Historic Huguenot Street launches new interpretive approach on stone house tours

A reporter on last week’s Historic Huguenot Street press tour inspects the collection of silver in the dining room of the Deyo House. (photo by Lauren Thomas)

A reporter on last week’s Historic Huguenot Street press tour inspects the collection of silver in the dining room of the Deyo House. (photo by Lauren Thomas)

Historic Huguenot Street (HHS) celebrated its 2016 season Opening Day with a bang last Saturday, hosting a celebrity visit from the Cooking Channel’s Fabulous Beekman Boys while giving visitors their first taste of the new curatorial and programmatic directions in which the historic site is heading. Two days earlier, local journalists got a sneak peek at what’s to come with an exclusive press preview tour, guided and interpreted by HHS director of public programming Kara Gaffken, registrar Ashley Trainor and the organization’s curatorial consultant, Bill Weldon.

Since retiring from his post as director of historic area programming at Colonial Williamsburg, Weldon has been traveling to historic sites all over the country, lending his interpretive expertise to organizations like HHS that want to emulate the success of the Virginia site that sets such a high bar for authentic historical restorations. He said that over the past two years, he has been commuting from his home in that state to New Paltz to study HHS’s collections in consultation with archivist Carrie Allmendinger and discuss programming priorities with the HHS staff and board.


The groundwork laid, Weldon went home and got down to business, busily writing new scripts for future stone house tours while Allmendinger, Trainor and other staff reorganized the objects on display to reflect new research and show off unfamiliar treasures from the HHS collections. “Around the end of February, I drafted a narrative for the new interpretation,” he related. In March he came back to New Paltz to tweak it with staff and give it a trial run. Now, most of the changes are in place, and you too can experience Huguenot history in fresh new ways.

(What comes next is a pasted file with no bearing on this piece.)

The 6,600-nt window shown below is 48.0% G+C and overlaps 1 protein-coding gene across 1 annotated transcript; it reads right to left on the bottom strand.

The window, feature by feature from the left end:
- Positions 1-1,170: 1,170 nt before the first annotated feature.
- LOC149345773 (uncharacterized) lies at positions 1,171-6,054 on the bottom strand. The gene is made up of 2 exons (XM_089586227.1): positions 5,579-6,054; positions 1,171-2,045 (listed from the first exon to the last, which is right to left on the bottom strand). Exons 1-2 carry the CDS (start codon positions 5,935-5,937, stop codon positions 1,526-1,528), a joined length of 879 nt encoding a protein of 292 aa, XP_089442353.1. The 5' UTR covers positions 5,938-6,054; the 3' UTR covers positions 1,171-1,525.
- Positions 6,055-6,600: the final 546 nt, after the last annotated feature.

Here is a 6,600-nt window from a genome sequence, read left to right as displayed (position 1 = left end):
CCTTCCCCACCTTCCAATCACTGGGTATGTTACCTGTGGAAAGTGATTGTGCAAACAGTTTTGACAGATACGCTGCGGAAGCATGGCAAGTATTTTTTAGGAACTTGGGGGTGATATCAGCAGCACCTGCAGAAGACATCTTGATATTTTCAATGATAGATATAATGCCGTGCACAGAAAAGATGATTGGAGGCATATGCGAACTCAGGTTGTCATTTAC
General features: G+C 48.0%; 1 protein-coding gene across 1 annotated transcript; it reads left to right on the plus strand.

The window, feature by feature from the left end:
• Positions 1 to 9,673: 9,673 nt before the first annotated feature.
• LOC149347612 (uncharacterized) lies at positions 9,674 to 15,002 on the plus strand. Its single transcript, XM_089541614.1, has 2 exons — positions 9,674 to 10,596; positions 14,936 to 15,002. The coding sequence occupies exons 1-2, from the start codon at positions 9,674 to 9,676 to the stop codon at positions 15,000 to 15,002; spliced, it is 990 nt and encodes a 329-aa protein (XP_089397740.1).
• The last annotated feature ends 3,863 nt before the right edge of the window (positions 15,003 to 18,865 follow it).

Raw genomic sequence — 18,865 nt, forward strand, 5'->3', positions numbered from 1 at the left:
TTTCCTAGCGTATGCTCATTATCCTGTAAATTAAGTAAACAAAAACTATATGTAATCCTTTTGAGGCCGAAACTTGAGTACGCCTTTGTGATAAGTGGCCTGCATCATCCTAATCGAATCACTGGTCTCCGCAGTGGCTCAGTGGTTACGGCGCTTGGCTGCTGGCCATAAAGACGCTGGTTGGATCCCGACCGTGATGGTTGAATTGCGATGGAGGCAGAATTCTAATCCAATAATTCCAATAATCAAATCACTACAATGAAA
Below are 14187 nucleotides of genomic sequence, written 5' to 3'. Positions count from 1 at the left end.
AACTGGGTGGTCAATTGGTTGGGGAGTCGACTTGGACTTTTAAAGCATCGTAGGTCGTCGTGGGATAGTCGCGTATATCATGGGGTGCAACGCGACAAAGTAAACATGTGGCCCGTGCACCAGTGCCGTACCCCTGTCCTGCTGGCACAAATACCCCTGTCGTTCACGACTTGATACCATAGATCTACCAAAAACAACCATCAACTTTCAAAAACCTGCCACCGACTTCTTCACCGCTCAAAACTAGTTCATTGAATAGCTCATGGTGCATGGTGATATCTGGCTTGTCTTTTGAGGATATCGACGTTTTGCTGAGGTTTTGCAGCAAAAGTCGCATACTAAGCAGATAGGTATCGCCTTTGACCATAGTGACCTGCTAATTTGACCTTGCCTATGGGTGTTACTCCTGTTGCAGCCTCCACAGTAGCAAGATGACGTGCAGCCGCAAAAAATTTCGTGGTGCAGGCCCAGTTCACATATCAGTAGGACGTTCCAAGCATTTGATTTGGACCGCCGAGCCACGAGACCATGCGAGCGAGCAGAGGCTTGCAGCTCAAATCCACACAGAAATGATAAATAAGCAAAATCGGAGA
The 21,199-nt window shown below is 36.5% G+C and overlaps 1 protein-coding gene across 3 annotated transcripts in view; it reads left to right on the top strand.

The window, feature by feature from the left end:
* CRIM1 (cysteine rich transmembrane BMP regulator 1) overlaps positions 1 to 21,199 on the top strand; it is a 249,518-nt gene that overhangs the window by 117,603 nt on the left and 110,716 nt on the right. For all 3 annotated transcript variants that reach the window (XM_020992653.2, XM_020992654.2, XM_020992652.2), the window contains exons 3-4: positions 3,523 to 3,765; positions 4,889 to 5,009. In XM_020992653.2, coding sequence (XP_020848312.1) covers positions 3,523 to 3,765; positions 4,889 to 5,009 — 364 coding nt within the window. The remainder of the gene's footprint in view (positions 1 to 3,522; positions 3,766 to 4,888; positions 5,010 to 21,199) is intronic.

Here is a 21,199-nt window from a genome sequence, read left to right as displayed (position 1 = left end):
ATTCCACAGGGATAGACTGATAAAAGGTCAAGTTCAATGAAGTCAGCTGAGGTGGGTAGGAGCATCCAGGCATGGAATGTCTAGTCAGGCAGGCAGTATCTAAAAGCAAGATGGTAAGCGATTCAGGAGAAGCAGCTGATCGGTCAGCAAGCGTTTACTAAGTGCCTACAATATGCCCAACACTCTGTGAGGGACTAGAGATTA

Among the surprises, to folks who have taken the tours in the past, will be what’s missing. Weldon and Gaffken credit Allmendinger’s diligence in reexamining HHS’s archival records for debunking a number of suspect stories about the settlers that have been told so many times that everyone came to believe that they were true. “Every little detail, she went after it,” Gaffken said admiringly. One notable example of a nostalgic icon of the tours that’s no longer on display is a conch shell, long said to have been used to summon the community to Sunday worship services at the Old French Church. “It was a local legend,” Weldon said, “but there was absolutely no documentation for it.”

To compensate for the loss of the conch’s trumpeting call, visitors taking the four-building tour will be treated at the Church to a recording of a choral performance of Psalm 42, performed in a style that would have been familiar to New Paltz’s founding families. The arrangement was done by Claude Goudimel, a French composer who converted to Calvinism and was one of tens of thousands of Huguenots killed in Lyon in August 1572 during several weeks of butchery collectively known as the St. Bartholomew’s Day Massacre.